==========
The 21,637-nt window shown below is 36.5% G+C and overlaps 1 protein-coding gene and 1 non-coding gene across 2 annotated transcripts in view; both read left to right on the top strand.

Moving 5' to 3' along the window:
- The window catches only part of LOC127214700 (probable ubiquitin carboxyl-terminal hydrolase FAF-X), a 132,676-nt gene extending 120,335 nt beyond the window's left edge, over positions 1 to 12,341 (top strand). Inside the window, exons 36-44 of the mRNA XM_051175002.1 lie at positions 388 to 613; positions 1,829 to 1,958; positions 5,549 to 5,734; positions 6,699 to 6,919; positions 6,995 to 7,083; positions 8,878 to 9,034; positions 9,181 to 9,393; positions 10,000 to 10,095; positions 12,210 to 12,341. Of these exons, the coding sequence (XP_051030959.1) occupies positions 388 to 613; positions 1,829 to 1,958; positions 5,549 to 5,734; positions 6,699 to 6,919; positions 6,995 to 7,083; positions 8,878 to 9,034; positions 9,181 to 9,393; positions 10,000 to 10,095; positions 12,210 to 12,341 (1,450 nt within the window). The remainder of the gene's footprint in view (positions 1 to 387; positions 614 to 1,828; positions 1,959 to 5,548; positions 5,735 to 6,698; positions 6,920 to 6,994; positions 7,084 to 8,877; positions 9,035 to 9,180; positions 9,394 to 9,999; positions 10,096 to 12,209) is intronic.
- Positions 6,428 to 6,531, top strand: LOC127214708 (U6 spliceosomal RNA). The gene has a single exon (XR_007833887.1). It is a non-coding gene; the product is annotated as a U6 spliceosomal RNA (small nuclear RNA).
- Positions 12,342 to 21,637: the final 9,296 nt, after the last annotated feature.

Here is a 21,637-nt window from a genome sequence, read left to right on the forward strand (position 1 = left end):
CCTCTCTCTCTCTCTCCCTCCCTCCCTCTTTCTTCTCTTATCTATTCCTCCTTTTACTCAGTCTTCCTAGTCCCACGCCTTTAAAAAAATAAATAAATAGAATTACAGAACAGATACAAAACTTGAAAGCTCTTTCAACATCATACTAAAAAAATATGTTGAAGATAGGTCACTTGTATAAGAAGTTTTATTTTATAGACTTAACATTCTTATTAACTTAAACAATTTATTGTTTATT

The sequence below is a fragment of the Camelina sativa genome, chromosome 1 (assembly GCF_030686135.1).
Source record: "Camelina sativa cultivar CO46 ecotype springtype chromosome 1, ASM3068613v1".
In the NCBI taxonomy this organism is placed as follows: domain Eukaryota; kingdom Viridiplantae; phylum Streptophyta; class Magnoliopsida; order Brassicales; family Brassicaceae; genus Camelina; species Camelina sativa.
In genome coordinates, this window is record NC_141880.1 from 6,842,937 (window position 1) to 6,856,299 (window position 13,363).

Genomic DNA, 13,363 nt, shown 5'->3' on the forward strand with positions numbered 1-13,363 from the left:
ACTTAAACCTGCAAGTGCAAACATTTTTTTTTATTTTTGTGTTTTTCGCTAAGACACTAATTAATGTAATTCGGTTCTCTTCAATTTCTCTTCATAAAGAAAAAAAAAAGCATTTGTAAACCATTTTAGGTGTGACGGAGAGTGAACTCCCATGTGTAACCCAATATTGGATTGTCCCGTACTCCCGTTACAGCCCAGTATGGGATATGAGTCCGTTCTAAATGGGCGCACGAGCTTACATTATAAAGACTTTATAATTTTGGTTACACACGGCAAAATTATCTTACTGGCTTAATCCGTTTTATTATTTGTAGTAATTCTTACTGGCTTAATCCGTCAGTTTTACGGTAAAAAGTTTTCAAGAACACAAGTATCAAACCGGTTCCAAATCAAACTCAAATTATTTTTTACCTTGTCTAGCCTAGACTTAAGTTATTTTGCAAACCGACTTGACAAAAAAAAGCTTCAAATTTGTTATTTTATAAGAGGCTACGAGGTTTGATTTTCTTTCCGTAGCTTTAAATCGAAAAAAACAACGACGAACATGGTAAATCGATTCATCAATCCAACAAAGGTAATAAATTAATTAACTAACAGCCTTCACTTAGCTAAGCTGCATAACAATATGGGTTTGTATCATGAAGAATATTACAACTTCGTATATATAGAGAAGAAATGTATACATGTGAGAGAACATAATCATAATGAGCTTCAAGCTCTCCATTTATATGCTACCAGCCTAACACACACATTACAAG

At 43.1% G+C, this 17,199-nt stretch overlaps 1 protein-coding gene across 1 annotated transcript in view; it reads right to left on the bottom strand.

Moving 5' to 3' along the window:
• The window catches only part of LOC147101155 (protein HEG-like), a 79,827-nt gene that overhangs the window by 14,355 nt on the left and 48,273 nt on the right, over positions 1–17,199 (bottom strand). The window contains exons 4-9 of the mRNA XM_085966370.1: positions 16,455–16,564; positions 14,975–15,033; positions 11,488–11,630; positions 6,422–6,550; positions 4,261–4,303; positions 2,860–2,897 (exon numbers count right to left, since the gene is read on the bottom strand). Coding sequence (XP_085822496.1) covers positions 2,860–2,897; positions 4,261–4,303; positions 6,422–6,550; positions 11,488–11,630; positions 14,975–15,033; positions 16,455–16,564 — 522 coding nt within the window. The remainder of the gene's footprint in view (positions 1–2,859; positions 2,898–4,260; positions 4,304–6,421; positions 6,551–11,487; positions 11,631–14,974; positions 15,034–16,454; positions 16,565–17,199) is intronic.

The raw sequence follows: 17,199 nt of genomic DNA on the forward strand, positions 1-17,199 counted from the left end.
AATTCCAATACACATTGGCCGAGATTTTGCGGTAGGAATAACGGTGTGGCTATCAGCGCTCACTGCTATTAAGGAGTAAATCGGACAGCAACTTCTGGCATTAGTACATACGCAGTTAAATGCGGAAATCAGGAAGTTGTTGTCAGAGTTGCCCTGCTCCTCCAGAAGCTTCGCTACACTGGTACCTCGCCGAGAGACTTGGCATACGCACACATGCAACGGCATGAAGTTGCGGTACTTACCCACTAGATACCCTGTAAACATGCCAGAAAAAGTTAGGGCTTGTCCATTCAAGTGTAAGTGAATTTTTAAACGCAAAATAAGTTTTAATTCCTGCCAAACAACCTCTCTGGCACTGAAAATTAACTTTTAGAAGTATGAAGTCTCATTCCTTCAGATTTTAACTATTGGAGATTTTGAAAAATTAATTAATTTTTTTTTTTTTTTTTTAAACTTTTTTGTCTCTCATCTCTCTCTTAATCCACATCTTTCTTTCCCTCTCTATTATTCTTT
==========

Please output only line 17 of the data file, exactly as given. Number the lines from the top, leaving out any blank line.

The raw sequence follows: 17,199 nt of genomic DNA on the forward strand, positions 1-17,199 counted from the left end.